Also, Hohenshelt noted, there are fewer Division I volleyball programs for men than for women. “I knew if I wanted to be a head coach, that was the route I was going to have to go — the women’s game.”
When the UVa job came open after the 2007 season, Hohenshelt was intrigued, but he didn’t consider himself familiar enough with the women’s game to be a head coach then. When Maes stepped down, however, the timing felt right to Hohenshelt, who had helped the Penn State women compile a 199-18 record in his six seasons with head coach Russ Rose.
His friend Jay Paterno, a former graduate assistant in UVa’s football program, encouraged him to pursue the position.
“He was nothing but complimentary of the University of Virginia,” Hohenshelt recalled. “He said if it happens, go. He said it’s a great school, it’s a great area. He was very proud to say he coached here at one point. That was nice at least to get a perspective from him.”
Hohenshelt already had a favorable impression of the University. On Dec. 1, 2001, he and his wife had attended the UVa-Penn State football game at Scott Stadium.
“We were actually tailgating right out here” — Hohenshelt pointed out his window to the University Hall parking lot — “and then we walked [down Alderman Road] to the game. We thought it was the coolest thing ever.”
Penn State’s 2011 roster included players from Virginia, Colorado, Indiana, California, Texas, Ohio, Oklahoma, Pennsylvania, North Carolina, Florida, Kentucky and New Jersey. Hohenshelt plans to recruit nationally at UVa, too.
“Is it going to be harder to pull kids from across the country? For sure,” he said. “That’s the case everywhere. But I want to get those kids that want a good education and come to a great school and win volleyball matches. And so schools like Duke, Stanford, the Ivies have been able to get good kids. There’s no reason we shouldn’t be able to do it.”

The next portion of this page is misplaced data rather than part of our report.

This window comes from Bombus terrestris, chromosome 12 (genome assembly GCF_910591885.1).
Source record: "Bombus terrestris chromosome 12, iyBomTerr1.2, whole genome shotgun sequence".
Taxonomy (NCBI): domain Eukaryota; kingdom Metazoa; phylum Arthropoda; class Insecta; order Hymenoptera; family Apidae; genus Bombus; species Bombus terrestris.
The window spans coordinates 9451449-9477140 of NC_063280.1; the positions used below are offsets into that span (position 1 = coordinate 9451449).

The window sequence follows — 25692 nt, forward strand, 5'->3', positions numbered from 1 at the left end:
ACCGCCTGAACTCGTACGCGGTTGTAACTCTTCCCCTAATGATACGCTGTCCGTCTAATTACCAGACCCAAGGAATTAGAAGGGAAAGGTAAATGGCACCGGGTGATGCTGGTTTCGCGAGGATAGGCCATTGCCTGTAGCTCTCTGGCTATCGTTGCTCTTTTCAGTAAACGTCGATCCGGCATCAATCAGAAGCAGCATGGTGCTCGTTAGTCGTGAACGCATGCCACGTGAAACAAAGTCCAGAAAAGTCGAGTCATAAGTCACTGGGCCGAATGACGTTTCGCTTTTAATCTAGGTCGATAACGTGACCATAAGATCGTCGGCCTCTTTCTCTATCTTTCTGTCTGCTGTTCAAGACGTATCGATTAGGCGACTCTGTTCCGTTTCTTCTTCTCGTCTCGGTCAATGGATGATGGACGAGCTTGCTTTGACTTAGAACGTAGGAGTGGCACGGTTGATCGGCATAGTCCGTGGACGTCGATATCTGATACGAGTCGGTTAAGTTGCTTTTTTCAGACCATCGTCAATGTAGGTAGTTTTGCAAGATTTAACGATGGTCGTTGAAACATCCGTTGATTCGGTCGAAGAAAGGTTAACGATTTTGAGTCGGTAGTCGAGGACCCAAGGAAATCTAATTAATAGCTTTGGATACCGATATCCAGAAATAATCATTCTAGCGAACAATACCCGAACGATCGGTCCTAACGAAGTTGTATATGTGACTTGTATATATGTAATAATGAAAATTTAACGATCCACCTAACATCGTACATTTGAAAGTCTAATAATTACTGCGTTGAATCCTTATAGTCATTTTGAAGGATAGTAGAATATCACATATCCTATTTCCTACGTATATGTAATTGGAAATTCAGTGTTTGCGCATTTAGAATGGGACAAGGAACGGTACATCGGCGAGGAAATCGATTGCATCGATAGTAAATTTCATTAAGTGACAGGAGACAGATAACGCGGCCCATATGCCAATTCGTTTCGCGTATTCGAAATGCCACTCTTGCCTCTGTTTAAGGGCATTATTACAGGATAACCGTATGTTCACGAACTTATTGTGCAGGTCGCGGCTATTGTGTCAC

Hohenshelt’s closest friends include Alan Knipe, head coach of the United States men’s team.
“He’s really just a phone call away,” said Hohenshelt, who has been active with USA Volleyball. “And if I watch some of his matches on TV, I can ask him, ‘Hey, what are you trying to do here? What’s your thought process? What’s going on?’ So he’s a great resource to have.”
Under NCAA rules, Hohenshelt is allowed to spend two hours a week in the gym with his players, who also have an offseason strength-and-conditioning program. He’s been impressed with their work ethic and their skills.
“I don’t think the problem is them as individuals,” Hohenshelt said. “I think the problem is them as a team.
“I think there’s some really nice things. Some things we really need to work on, but that was going to be the case no matter what. I knew there were going to be things that I was going to be happy with. I knew there were going to be things that I wasn’t going to be happy with. That’s called coaching.”
In his first meeting with UVa’s returning players, Hohenshelt said, “I told them, ‘I didn’t walk in here with a magic wand and I wave some dust over you and all of the sudden we’re going to be good. It doesn’t work like that. I do my part, the staff does their part, you do your part.’
“The nice thing about it is, they actually openly admitted that some of the losing’s on them. Which was one of the most refreshing things in the meeting, I thought. At least we have some perspective. You don’t lose because of one person, you don’t win because of one person. You win as a program, you lose as a program.”
The Cavaliers aren’t likely to become NCAA title contenders overnight, and Hohenshelt knows that. Still, he’s excited about the coming season. This is a guy, after all, who has never been part of a losing team as a college coach.
“Most people don’t get to say that,” Hohenshelt said. “I feel fortunate. I expect my winning seasons to continue for a 20th year. I made that very clear to the girls: That’s what I’m here to do. We’re here to win.”